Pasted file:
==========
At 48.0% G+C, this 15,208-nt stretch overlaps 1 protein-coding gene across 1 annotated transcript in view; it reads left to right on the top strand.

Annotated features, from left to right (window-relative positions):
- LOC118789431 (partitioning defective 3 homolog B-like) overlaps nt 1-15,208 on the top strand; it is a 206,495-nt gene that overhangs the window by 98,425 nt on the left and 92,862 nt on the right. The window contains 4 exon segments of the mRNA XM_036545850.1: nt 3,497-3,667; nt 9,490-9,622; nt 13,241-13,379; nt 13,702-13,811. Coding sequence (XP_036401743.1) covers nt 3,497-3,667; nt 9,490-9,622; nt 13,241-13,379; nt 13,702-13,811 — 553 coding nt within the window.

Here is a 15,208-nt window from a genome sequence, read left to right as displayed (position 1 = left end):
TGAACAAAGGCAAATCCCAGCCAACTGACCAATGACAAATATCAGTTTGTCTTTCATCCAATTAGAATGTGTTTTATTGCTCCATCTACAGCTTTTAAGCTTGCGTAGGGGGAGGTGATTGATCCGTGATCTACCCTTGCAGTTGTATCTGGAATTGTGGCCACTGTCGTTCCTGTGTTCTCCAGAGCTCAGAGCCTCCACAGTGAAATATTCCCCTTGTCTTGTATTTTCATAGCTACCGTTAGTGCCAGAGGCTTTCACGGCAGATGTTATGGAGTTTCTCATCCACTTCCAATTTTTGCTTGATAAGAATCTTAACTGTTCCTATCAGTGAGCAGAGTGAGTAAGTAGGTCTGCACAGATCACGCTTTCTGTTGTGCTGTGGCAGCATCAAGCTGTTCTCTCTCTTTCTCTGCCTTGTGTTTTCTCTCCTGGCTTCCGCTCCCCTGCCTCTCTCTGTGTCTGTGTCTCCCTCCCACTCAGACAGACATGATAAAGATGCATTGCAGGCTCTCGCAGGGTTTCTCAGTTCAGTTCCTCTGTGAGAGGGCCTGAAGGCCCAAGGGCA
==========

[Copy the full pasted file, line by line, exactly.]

At 48.0% G+C, this 15,208-nt stretch overlaps 1 protein-coding gene across 1 annotated transcript in view; it reads left to right on the top strand.

Annotated features, from left to right (window-relative positions):
- LOC118789431 (partitioning defective 3 homolog B-like) overlaps nt 1-15,208 on the top strand; it is a 206,495-nt gene that overhangs the window by 98,425 nt on the left and 92,862 nt on the right. The window contains 4 exon segments of the mRNA XM_036545850.1: nt 3,497-3,667; nt 9,490-9,622; nt 13,241-13,379; nt 13,702-13,811. Coding sequence (XP_036401743.1) covers nt 3,497-3,667; nt 9,490-9,622; nt 13,241-13,379; nt 13,702-13,811 — 553 coding nt within the window.

Here is a 15,208-nt window from a genome sequence, read left to right as displayed (position 1 = left end):
TGAACAAAGGCAAATCCCAGCCAACTGACCAATGACAAATATCAGTTTGTCTTTCATCCAATTAGAATGTGTTTTATTGCTCCATCTACAGCTTTTAAGCTTGCGTAGGGGGAGGTGATTGATCCGTGATCTACCCTTGCAGTTGTATCTGGAATTGTGGCCACTGTCGTTCCTGTGTTCTCCAGAGCTCAGAGCCTCCACAGTGAAATATTCCCCTTGTCTTGTATTTTCATAGCTACCGTTAGTGCCAGAGGCTTTCACGGCAGATGTTATGGAGTTTCTCATCCACTTCCAATTTTTGCTTGATAAGAATCTTAACTGTTCCTATCAGTGAGCAGAGTGAGTAAGTAGGTCTGCACAGATCACGCTTTCTGTTGTGCTGTGGCAGCATCAAGCTGTTCTCTCTCTTTCTCTGCCTTGTGTTTTCTCTCCTGGCTTCCGCTCCCCTGCCTCTCTCTGTGTCTGTGTCTCCCTCCCACTCAGACAGACATGATAAAGATGCATTGCAGGCTCTCGCAGGGTTTCTCAGTTCAGTTCCTCTGTGAGAGGGCCTGAAGGCCCAAGGGCA